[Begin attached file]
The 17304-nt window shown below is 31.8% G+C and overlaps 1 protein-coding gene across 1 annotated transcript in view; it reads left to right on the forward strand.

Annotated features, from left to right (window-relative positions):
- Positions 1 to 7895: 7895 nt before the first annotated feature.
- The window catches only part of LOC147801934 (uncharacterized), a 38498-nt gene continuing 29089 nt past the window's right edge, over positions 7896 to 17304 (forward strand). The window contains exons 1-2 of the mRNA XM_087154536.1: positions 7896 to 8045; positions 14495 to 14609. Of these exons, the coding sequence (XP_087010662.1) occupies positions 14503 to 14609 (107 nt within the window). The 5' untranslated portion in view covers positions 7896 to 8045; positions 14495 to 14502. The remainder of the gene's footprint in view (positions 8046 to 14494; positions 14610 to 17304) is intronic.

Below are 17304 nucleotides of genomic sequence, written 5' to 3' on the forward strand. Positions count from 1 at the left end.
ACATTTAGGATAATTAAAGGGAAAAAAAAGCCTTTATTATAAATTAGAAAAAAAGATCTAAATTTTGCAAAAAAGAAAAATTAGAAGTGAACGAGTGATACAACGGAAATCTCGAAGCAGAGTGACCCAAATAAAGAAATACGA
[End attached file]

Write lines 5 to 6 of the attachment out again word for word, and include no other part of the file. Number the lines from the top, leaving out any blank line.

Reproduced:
Below are 17304 nucleotides of genomic sequence, written 5' to 3' on the forward strand. Positions count from 1 at the left end.
ACATTTAGGATAATTAAAGGGAAAAAAAAGCCTTTATTATAAATTAGAAAAAAAGATCTAAATTTTGCAAAAAAGAAAAATTAGAAGTGAACGAGTGATACAACGGAAATCTCGAAGCAGAGTGACCCAAATAAAGAAATACGA